Ellen Whitelaw was in the wood-yard, watching the work going on there with intense anxiety. The removal of the wood pile seemed a slow business, well as the three men performed their work, flinging down great crushing piles of wood one after another without a moment’s pause. They were now joined by the Malsham fire-escape men, who had got wind of some one to be rescued from this part of the house, and were eager to exhibit the capabilities of a new fire-escape, started with much hubbub and glorification, after an awful fire had ravaged Malsham High-street, and half-a-dozen lives had been wasted because the old fire-escape was out of order and useless.
“We don’t want the fire-escape,” cried Mr. Carley as the tall machine was wheeled into the yard. “The room we want to get at isn’t ten feet from the ground. You can give us a hand with this wood if you like. That’s all we want.”
The men clambered on to the wood-pile. It was getting visibly lower by this time, and the top of the window was to be seen. Ellen watched with breathless anxiety, forgetting that her husband might be dying under the poplars. He was not alone there; she had sent Mrs. Tadman to watch him.
Only a few minutes more and the window was cleared. A pale face could be dimly seen peering out through the dusty glass. William Carley tried to open the lattice, but it was secured tightly within. One of the firemen leapt forward upon his failure, and shattered every pane of glass and every inch of the leaden frame with a couple of blows from his axe, and then the bailiff clambered into the room.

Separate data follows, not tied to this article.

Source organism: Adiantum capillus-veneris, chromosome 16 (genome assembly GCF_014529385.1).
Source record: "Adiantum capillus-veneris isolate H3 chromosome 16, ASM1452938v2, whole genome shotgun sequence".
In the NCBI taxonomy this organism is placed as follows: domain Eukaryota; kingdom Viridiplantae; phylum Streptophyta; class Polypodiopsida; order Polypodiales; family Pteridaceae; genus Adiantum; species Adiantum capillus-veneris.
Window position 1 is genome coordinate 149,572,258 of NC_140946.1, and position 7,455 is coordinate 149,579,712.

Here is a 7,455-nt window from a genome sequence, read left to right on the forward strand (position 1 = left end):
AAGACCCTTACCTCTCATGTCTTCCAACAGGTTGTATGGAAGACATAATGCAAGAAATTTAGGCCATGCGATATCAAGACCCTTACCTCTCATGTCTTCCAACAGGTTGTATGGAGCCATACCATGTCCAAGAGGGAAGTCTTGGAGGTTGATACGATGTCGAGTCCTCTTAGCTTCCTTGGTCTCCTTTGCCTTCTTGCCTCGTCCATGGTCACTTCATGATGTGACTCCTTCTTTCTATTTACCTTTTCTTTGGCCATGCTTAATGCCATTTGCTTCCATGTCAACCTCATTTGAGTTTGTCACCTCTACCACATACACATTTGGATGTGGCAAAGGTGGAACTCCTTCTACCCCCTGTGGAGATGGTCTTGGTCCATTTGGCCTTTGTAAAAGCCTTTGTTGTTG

He was hidden from those below about five minutes, and then emerged from the window, somehow or other, carrying a burden, and came struggling across the wood to the ladder by which he and the rest had mounted. The burden which he carried was a woman’s figure, with the face hidden by his large woollen neckerchief. Ellen gave a cry of horror. The woman must surely be dead, or why should he have taken such pains to cover her face?
He brought his burden down the ladder very carefully, and gave the lifeless figure into Ellen’s arms.
“Help me to carry her away yonder, while Robert gets the cart ready,” he said to his daughter; “she’s fainted.” And then he added in a whisper, “For God’s sake, don’t let any one see her face! it’s Mrs. Holbrook.”
Last updated Monday, December 22, 2014 at 10:47